Royal Intrigue, Unpaid Bills Preceded Saudi Ambassador's Exit

Prince Turki al-Faisal, left, and his brother Prince Saud al-Faisal, the Saudi foreign minister, favor talks with Iran.
Prince Turki al-Faisal, left, and his brother Prince Saud al-Faisal, the Saudi foreign minister, favor talks with Iran. (By Lawrence Jackson -- Associated Press)

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By Robin Wright
Washington Post Staff Writer
Saturday, December 23, 2006

For more than a year, Saudi Arabia's ambassador journeyed to college campuses, chambers of commerce, town halls and world affairs councils across the United States in an ambitious campaign to improve his country's image.

But Prince Turki al-Faisal's goodwill tour, instead, produced millions of dollars in unpaid bills -- and a tale of murky intrigue in the enigmatic desert kingdom.

The debts by one of the world's wealthiest countries -- owed to the very lobbyists, advisers and event organizers hired to promote the kingdom -- have left a trail that weaves together bitter princely rivalries, diplomatic subterfuge and a policy clash over one of the thorniest issues of the day: what to do about Iran.

The Saudi Embassy would not comment on the kingdom's payments, personnel or internal policymaking.

But the woes within the royal family reflect a tug of war over how to handle foreign policy. Eighteen months ago, Prince Bandar bin Sultan ended a legendary 22-year career as the face of Saudi Arabia in the United States. Word at the time was that he was bored, preferring his palatial Aspen, Colo., lodge to Washington. As it turns out, however, Bandar has secretly visited Washington almost monthly over the past year -- and is at least as pivotal today in influencing U.S. policy as he was in his years as ambassador.

Last week, his successor, Turki, abruptly resigned from the post -- partly, sources close to the royal family said, because of Bandar's back-channel trips to meet with top U.S. officials, including Vice President Cheney and national security adviser Stephen J. Hadley.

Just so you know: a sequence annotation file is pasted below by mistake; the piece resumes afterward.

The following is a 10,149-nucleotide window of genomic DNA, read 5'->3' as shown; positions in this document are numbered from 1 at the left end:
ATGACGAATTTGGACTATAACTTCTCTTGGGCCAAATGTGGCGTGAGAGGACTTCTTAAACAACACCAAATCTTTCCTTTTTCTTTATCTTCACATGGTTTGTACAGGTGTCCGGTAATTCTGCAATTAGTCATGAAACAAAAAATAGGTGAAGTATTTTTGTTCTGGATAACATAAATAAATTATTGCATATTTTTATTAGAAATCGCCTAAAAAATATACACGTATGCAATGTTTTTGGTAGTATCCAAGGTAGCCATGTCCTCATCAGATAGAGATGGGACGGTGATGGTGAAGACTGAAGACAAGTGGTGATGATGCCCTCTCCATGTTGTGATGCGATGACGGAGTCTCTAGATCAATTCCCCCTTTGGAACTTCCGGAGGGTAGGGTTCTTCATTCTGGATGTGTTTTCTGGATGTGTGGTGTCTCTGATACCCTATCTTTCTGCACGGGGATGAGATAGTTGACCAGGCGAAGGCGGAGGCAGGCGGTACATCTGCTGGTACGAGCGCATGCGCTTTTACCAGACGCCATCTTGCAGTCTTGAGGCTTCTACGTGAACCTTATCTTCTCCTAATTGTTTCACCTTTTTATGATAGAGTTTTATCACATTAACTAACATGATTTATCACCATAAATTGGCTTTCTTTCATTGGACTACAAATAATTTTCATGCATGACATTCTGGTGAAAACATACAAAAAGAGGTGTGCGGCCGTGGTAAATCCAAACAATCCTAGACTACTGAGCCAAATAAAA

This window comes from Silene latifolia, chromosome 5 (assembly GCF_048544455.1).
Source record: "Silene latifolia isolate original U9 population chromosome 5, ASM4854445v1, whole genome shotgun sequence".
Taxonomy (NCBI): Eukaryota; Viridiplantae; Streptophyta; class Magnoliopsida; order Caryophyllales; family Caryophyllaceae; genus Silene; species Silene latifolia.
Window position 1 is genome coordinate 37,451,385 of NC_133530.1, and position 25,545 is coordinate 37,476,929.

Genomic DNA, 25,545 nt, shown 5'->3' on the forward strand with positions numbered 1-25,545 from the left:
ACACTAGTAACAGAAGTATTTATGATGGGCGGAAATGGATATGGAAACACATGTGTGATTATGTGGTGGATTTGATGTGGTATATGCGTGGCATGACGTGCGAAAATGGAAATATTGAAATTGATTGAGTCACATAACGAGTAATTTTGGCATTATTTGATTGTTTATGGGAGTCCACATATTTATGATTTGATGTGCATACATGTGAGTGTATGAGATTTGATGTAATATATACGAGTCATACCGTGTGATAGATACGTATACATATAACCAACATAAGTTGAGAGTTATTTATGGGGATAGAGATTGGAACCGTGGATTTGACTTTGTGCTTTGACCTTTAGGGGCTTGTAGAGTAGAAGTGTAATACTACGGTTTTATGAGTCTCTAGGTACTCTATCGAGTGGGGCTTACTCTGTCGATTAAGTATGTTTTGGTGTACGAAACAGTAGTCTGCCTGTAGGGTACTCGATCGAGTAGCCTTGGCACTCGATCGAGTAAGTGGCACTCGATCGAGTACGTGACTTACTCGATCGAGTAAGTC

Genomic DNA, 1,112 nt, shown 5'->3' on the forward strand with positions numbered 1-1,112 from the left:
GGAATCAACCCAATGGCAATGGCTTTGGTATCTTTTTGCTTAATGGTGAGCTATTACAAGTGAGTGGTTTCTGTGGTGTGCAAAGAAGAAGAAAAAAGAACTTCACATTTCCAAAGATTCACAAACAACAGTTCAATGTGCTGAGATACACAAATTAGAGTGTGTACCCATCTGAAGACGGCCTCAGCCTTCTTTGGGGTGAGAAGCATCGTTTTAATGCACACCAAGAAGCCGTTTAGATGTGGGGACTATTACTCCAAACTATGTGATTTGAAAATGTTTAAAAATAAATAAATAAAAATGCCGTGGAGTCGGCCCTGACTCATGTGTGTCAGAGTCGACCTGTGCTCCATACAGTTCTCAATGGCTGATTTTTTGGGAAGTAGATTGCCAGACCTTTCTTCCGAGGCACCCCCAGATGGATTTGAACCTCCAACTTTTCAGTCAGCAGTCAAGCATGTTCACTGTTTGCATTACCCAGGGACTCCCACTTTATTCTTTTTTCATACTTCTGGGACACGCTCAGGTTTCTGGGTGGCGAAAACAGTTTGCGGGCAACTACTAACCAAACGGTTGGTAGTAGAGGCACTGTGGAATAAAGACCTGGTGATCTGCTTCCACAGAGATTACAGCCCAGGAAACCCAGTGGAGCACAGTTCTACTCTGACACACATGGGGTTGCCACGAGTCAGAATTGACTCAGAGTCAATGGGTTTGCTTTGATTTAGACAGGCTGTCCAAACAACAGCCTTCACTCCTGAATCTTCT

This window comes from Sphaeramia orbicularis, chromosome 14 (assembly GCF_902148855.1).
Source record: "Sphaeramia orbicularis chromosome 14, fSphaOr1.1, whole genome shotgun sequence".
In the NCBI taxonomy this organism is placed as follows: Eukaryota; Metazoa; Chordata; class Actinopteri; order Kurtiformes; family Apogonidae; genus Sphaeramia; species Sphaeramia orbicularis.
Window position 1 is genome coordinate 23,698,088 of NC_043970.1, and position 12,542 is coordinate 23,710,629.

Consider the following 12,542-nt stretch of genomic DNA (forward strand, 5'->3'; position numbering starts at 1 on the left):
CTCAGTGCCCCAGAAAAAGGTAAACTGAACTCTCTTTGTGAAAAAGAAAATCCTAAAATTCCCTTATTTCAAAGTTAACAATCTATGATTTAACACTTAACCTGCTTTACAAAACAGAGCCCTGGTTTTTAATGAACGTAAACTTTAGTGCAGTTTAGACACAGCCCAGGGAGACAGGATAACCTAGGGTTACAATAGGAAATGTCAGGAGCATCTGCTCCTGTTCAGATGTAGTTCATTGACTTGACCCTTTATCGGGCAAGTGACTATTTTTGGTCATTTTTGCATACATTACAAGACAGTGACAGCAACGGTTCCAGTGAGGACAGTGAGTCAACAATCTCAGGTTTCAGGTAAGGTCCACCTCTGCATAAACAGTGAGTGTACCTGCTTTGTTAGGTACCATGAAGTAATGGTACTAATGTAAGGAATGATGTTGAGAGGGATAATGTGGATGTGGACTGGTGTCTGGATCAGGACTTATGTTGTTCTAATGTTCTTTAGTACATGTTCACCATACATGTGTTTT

Turki was kept so out of the loop that Bandar often did not inform him he was in town, much less tell him what he was doing, the sources said. Twice, the Saudi Embassy was told by an outsider that Bandar had arrived -- and the embassy sent someone to the airport to look for his private plane to confirm it, according to the source who provided the tip.

The rise of Bandar, who is now Saudi national security adviser, may reflect the waning influence of the sons of the late King Faisal, who dominated the diplomatic and intelligence services for decades, say sources close to the family. Turki, who was intelligence chief before becoming ambassador to Britain and then the United States, has poor chemistry with King Abdullah, they note. His brother Prince Saud al-Faisal, who has been foreign minister since Henry A. Kissinger's era, is ill.

As relations among the royals frayed over the past year, Turki was increasingly squeezed financially. The kingdom did not provide the millions needed to pay Saudi bills, according to contractors and sources close to the royal family. A single contractor -- Qorvis Communications LLC, which oversees Saudi image-building -- has not been paid more than $10 million this year, its entire annual contract, confirms Qorvis partner Michael Petruzzello. Because Qorvis subcontracts to smaller firms, the unpaid bill has left the most high-profile American lobbyists for the kingdom unpaid all year. Others have also not been paid hundreds of thousands of dollars, according to contractors.

Petruzzello said late payment is normal for the Saudis. "I don't find this new, unusual or in any way alarming. It's the way it's gone not just with the Saudis but with other governments," said Petruzzello, although he acknowledged that he had brought up the payment issue several times with Turki.

But subcontractors with Qorvis said they had never been forced to wait more than a few months. Meredith Iler, who is an event organizer, is owed almost $300,000 this year, according to a source familiar with her contract. Her arrangement with Qorvis stipulates that she will be paid monthly even if Qorvis has not received payment, yet she has not been reimbursed for expenses incurred in travels to organize events for Turki, the source said.

Les Jenka, a former Reagan administration official who has served on the Council for American-Saudi Dialogue, also confirmed that he has not been paid.

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